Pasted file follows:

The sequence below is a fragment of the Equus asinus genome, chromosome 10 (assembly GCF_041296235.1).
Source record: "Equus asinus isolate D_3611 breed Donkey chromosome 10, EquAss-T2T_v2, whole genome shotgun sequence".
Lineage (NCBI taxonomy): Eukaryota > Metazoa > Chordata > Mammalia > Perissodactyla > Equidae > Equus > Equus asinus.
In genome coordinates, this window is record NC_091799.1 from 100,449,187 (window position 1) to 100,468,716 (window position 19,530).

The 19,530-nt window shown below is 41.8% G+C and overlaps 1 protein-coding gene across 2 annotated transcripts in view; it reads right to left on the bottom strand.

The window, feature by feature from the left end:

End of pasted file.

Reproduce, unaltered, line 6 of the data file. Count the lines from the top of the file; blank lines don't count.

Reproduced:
The window, feature by feature from the left end: